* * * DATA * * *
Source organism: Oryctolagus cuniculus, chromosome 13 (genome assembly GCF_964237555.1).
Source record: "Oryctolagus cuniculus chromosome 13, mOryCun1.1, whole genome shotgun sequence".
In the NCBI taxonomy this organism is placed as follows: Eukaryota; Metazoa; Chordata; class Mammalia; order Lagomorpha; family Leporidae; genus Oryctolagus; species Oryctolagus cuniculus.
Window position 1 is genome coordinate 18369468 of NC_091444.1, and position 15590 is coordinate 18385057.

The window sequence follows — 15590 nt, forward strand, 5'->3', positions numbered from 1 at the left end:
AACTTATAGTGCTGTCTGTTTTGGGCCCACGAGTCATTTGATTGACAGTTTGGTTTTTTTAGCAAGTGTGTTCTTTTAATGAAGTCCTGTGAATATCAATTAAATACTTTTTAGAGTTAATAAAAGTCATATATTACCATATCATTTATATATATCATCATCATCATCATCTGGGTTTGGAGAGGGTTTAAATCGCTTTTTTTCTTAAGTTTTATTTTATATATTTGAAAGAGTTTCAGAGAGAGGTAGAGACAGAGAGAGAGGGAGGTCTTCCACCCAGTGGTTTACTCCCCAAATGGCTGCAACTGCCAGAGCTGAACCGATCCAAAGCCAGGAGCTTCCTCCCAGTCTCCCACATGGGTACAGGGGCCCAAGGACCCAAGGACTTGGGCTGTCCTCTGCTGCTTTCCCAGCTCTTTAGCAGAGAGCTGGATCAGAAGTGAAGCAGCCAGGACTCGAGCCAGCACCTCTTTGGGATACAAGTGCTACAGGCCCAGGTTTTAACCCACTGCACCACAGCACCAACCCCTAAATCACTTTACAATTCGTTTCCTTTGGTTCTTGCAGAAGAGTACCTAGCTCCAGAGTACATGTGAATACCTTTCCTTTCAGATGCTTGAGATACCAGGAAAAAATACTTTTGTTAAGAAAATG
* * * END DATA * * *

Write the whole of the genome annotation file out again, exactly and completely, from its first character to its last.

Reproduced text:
Source organism: Oryctolagus cuniculus, chromosome 13 (genome assembly GCF_964237555.1).
Source record: "Oryctolagus cuniculus chromosome 13, mOryCun1.1, whole genome shotgun sequence".
In the NCBI taxonomy this organism is placed as follows: Eukaryota; Metazoa; Chordata; class Mammalia; order Lagomorpha; family Leporidae; genus Oryctolagus; species Oryctolagus cuniculus.
Window position 1 is genome coordinate 18369468 of NC_091444.1, and position 15590 is coordinate 18385057.

The window sequence follows — 15590 nt, forward strand, 5'->3', positions numbered from 1 at the left end:
AACTTATAGTGCTGTCTGTTTTGGGCCCACGAGTCATTTGATTGACAGTTTGGTTTTTTTAGCAAGTGTGTTCTTTTAATGAAGTCCTGTGAATATCAATTAAATACTTTTTAGAGTTAATAAAAGTCATATATTACCATATCATTTATATATATCATCATCATCATCATCTGGGTTTGGAGAGGGTTTAAATCGCTTTTTTTCTTAAGTTTTATTTTATATATTTGAAAGAGTTTCAGAGAGAGGTAGAGACAGAGAGAGAGGGAGGTCTTCCACCCAGTGGTTTACTCCCCAAATGGCTGCAACTGCCAGAGCTGAACCGATCCAAAGCCAGGAGCTTCCTCCCAGTCTCCCACATGGGTACAGGGGCCCAAGGACCCAAGGACTTGGGCTGTCCTCTGCTGCTTTCCCAGCTCTTTAGCAGAGAGCTGGATCAGAAGTGAAGCAGCCAGGACTCGAGCCAGCACCTCTTTGGGATACAAGTGCTACAGGCCCAGGTTTTAACCCACTGCACCACAGCACCAACCCCTAAATCACTTTACAATTCGTTTCCTTTGGTTCTTGCAGAAGAGTACCTAGCTCCAGAGTACATGTGAATACCTTTCCTTTCAGATGCTTGAGATACCAGGAAAAAATACTTTTGTTAAGAAAATG